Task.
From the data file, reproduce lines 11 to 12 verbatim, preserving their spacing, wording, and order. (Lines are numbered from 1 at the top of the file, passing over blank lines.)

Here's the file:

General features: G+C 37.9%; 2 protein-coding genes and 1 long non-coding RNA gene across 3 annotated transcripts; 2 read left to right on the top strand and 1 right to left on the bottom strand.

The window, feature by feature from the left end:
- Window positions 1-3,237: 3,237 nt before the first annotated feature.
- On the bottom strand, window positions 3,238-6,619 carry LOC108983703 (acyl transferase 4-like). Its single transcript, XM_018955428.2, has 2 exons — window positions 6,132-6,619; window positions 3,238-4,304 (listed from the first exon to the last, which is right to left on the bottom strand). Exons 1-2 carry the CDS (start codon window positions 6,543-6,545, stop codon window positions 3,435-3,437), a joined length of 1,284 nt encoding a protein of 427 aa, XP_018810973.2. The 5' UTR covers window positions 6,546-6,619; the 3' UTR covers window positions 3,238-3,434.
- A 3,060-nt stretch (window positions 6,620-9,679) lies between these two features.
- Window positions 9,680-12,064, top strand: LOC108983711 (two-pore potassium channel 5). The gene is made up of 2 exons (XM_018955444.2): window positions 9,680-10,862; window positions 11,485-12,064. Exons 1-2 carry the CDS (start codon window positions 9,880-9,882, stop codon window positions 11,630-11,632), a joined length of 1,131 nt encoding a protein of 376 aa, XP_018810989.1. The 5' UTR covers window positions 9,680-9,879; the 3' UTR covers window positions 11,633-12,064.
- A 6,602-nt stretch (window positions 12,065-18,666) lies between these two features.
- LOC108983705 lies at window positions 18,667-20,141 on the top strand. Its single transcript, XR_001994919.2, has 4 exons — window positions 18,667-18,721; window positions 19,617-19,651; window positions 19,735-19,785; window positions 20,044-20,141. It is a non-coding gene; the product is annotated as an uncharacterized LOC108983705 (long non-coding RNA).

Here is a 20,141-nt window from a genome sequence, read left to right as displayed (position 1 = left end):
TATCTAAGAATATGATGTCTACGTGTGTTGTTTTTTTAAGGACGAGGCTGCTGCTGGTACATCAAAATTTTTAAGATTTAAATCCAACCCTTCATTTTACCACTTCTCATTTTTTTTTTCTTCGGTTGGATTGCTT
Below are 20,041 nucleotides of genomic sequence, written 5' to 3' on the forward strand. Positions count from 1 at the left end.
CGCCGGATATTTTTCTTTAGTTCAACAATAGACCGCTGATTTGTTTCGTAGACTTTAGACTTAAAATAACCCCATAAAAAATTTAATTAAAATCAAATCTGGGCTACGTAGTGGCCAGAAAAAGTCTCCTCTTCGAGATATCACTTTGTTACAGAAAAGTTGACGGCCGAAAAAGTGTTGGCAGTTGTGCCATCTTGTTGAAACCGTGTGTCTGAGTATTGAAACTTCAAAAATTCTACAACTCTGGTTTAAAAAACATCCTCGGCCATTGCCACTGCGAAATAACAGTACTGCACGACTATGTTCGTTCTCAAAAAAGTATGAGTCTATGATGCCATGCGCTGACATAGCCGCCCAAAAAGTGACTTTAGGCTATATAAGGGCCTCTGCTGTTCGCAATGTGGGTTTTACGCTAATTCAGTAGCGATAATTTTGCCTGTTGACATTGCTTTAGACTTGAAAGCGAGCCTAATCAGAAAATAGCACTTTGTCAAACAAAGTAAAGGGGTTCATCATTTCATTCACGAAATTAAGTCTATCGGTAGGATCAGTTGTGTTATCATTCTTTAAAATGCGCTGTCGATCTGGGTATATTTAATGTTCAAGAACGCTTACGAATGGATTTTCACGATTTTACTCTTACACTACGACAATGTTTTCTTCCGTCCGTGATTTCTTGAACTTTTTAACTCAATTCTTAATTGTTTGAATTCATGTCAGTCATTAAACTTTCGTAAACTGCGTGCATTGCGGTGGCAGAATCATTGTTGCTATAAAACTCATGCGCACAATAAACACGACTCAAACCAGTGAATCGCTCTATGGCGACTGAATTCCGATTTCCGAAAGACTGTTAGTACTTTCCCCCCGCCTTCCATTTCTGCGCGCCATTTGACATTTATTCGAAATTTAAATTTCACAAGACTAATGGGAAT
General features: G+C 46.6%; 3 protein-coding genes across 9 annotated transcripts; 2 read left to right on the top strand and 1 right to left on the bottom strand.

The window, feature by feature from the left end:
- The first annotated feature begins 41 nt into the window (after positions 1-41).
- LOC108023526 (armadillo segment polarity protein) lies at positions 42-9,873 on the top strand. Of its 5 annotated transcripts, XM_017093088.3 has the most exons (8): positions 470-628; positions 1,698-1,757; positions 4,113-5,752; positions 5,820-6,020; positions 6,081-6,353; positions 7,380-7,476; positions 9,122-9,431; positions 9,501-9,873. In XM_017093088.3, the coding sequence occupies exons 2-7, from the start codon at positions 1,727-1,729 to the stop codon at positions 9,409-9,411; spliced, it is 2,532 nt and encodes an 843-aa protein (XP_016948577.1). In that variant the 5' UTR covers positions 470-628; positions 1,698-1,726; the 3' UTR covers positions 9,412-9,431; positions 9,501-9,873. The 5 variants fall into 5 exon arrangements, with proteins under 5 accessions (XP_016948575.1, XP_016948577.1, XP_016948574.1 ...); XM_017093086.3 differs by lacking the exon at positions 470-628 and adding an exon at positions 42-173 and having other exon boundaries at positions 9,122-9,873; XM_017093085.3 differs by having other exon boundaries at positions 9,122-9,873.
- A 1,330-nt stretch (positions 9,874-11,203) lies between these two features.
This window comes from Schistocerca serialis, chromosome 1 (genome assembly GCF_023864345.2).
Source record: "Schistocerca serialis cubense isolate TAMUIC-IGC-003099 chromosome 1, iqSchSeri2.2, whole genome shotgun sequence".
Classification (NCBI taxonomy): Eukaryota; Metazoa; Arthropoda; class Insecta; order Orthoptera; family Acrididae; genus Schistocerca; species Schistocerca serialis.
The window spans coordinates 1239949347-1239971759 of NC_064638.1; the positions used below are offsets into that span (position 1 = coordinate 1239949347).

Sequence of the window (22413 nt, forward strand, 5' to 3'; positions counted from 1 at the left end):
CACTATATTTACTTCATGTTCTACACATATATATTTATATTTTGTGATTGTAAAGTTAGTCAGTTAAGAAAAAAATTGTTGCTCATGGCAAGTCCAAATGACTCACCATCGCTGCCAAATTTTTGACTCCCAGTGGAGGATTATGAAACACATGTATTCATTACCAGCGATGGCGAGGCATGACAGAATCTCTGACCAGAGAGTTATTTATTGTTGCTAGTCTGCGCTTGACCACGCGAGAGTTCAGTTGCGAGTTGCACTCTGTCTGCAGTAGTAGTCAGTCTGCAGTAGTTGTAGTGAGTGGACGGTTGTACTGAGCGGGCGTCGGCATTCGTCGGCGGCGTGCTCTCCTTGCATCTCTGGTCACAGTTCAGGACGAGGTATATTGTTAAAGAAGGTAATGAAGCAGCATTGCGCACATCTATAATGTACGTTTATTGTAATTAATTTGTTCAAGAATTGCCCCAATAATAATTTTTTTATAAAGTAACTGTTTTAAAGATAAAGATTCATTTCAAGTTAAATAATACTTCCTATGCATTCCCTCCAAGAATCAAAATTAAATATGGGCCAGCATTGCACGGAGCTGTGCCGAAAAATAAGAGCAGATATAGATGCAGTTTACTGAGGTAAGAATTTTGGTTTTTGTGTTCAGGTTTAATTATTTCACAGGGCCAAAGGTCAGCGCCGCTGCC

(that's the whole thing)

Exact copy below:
Below are 20,041 nucleotides of genomic sequence, written 5' to 3' on the forward strand. Positions count from 1 at the left end.
CGCCGGATATTTTTCTTTAGTTCAACAATAGACCGCTGATTTGTTTCGTAGACTTTAGACTTAAAATAACCCCATAAAAAATTTAATTAAAATCAAATCTGGGCTACGTAGTGGCCAGAAAAAGTCTCCTCTTCGAGATATCACTTTGTTACAGAAAAGTTGACGGCCGAAAAAGTGTTGGCAGTTGTGCCATCTTGTTGAAACCGTGTGTCTGAGTATTGAAACTTCAAAAATTCTACAACTCTGGTTTAAAAAACATCCTCGGCCATTGCCACTGCGAAATAACAGTACTGCACGACTATGTTCGTTCTCAAAAAAGTATGAGTCTATGATGCCATGCGCTGACATAGCCGCCCAAAAAGTGACTTTAGGCTATATAAGGGCCTCTGCTGTTCGCAATGTGGGTTTTACGCTAATTCAGTAGCGATAATTTTGCCTGTTGACATTGCTTTAGACTTGAAAGCGAGCCTAATCAGAAAATAGCACTTTGTCAAACAAAGTAAAGGGGTTCATCATTTCATTCACGAAATTAAGTCTATCGGTAGGATCAGTTGTGTTATCATTCTTTAAAATGCGCTGTCGATCTGGGTATATTTAATGTTCAAGAACGCTTACGAATGGATTTTCACGATTTTACTCTTACACTACGACAATGTTTTCTTCCGTCCGTGATTTCTTGAACTTTTTAACTCAATTCTTAATTGTTTGAATTCATGTCAGTCATTAAACTTTCGTAAACTGCGTGCATTGCGGTGGCAGAATCATTGTTGCTATAAAACTCATGCGCACAATAAACACGACTCAAACCAGTGAATCGCTCTATGGCGACTGAATTCCGATTTCCGAAAGACTGTTAGTACTTTCCCCCCGCCTTCCATTTCTGCGCGCCATTTGACATTTATTCGAAATTTAAATTTCACAAGACTAATGGGAAT